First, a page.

One of these days, I absolutely have to go and buy the entire collection. There are so many funny and cute little stories and I think they make for great story time or reading material for younger kids or nights where you don’t feel like telling a long story. 🙂
7. Library Lion by Michelle Knudsen
This one is a rather recent publication and I’ve stumbled across it when I was looking for a book to read to my primary kids. And isn’t it beautiful?
I love the message about how sometimes you have to break rules and it is okay. And then there’s the whole setting of the library and the fact that the lion has a heart of gold and isn’t ferocious and mean, but gentle and kind-hearted. Another great message.
8. Das Doppelte Lottchen (Parent-Trap) by Erich Kästner
Another German one. But there is a movie (The Parent-Trap) with Lindsay Lohan that’s based on the book.
Growing up in Switzerland, the Erich Kästner books were a great part of my daily reading time. I’m pretty sure that I’ve read them all at one point. And they’re almost classics around here. 🙂 But from all of those books, Das Doppelte Lottchen would definitely have to be a favourite.
I mean. What’s not to love about two twins, separated at birth, who exchange places and bring their divorced parents back together?
9. Die Kinder aus Bullerbü by Astrid Lindgren
Since we’re talking about German books. Let’s continue here. 🙂 Astrid Lindgren is a Swedish author, so I guess the term “German” doesn’t really apply here. 🙂 I’ve searched for an English translation, but again, I don’t think that there is one. A shame really because the books are lovely.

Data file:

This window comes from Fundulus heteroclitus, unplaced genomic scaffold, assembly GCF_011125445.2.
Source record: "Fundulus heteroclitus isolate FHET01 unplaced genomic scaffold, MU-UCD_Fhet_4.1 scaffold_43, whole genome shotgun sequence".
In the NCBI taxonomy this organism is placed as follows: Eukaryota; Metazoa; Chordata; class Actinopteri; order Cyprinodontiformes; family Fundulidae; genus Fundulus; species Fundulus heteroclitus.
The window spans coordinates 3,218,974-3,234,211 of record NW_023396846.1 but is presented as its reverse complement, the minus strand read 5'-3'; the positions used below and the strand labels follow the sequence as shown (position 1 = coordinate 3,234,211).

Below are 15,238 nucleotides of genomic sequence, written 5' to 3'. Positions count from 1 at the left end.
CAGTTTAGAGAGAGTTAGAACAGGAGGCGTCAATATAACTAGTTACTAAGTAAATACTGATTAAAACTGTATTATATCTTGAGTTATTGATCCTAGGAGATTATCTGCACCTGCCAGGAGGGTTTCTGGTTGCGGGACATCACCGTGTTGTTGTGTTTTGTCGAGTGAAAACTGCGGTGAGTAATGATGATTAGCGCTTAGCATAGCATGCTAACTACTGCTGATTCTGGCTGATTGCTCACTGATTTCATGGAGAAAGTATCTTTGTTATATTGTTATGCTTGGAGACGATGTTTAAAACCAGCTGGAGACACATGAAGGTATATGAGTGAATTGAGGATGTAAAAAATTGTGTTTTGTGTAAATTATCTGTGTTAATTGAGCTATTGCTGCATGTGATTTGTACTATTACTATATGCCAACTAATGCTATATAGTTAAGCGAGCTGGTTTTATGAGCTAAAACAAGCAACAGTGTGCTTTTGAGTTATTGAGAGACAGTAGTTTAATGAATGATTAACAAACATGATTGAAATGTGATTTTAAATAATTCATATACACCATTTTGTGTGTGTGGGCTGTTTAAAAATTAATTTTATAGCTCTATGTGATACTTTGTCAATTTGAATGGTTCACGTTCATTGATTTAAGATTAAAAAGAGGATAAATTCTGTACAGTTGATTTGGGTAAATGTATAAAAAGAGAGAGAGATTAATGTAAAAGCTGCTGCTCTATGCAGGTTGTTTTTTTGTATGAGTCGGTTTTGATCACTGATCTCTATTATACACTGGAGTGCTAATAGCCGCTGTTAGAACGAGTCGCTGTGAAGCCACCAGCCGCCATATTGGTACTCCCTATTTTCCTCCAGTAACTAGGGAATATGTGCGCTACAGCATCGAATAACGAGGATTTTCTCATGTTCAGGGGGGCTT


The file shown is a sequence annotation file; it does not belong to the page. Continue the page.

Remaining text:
They tell the story of a bunch of kids who live in Bullerbü (a small Swedish village) and all the things they experience together. This, again, is a story that was read to me as a child and that I read myself afterwards. And there is something about everyday stories of everyday kids, that just fascinated and still fascinates me.
10. Little Women by Louisa May Alcott
Let’s end with a banger. Little Women is a bit of a must. I’ve only read it a few years ago for a reading list at university and I loved it. It’s supposed to be a children’s book, so I think it’s perfect for this list.
Plus, it also goes nicely together with some of the other books on my list here. Because just like Die Turnachkinder or Die Kinder aus Bullerbü it tells the story of a family and a group of kids and their daily lives. It is an inspiring story and I think that kids and adults can learn a great deal from it.
I’m feeling all sentimental now. Did anyone else experience that?
If you look at my list, I guess it predominantly fits the needs of little girls. Probably has something to do with the fact that I’m a girl. 🙂 But I’m curious to know whether you have any suggestions for more “boyish” books. Or maybe you also know good graphic novels or comics.
Because to be honest, I don’t really care what kids read as long as they do read. So it’s always good to have a varied selection at hand to fit every child’s taste. Which is why, I need you to fire suggestions my way. 🙂